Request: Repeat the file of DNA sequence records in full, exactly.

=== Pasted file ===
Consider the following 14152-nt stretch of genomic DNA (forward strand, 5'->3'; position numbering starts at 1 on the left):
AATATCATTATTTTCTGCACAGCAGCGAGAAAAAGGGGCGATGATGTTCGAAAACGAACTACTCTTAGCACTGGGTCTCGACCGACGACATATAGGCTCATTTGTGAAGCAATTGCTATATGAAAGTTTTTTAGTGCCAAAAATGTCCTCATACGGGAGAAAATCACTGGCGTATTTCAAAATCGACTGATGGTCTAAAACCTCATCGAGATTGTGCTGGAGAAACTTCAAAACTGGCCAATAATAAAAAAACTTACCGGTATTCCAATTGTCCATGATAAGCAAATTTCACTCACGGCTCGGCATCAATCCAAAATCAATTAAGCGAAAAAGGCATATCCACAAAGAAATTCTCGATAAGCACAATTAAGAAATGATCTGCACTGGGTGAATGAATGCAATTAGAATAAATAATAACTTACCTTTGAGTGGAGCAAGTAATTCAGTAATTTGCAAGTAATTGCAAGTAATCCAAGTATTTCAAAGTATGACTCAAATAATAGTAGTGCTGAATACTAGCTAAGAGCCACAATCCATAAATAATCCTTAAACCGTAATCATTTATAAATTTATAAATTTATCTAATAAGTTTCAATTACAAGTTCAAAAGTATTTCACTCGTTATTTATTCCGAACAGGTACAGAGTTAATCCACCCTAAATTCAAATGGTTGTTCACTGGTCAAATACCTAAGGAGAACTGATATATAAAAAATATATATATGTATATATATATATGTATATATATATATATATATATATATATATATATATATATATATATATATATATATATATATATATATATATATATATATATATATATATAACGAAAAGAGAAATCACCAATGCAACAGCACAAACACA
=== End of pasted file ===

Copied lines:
Consider the following 14152-nt stretch of genomic DNA (forward strand, 5'->3'; position numbering starts at 1 on the left):
AATATCATTATTTTCTGCACAGCAGCGAGAAAAAGGGGCGATGATGTTCGAAAACGAACTACTCTTAGCACTGGGTCTCGACCGACGACATATAGGCTCATTTGTGAAGCAATTGCTATATGAAAGTTTTTTAGTGCCAAAAATGTCCTCATACGGGAGAAAATCACTGGCGTATTTCAAAATCGACTGATGGTCTAAAACCTCATCGAGATTGTGCTGGAGAAACTTCAAAACTGGCCAATAATAAAAAAACTTACCGGTATTCCAATTGTCCATGATAAGCAAATTTCACTCACGGCTCGGCATCAATCCAAAATCAATTAAGCGAAAAAGGCATATCCACAAAGAAATTCTCGATAAGCACAATTAAGAAATGATCTGCACTGGGTGAATGAATGCAATTAGAATAAATAATAACTTACCTTTGAGTGGAGCAAGTAATTCAGTAATTTGCAAGTAATTGCAAGTAATCCAAGTATTTCAAAGTATGACTCAAATAATAGTAGTGCTGAATACTAGCTAAGAGCCACAATCCATAAATAATCCTTAAACCGTAATCATTTATAAATTTATAAATTTATCTAATAAGTTTCAATTACAAGTTCAAAAGTATTTCACTCGTTATTTATTCCGAACAGGTACAGAGTTAATCCACCCTAAATTCAAATGGTTGTTCACTGGTCAAATACCTAAGGAGAACTGATATATAAAAAATATATATATGTATATATATATATGTATATATATATATATATATATATATATATATATATATATATATATATATATATATATATATATATATATATATATATATATATATATATAACGAAAAGAGAAATCACCAATGCAACAGCACAAACACA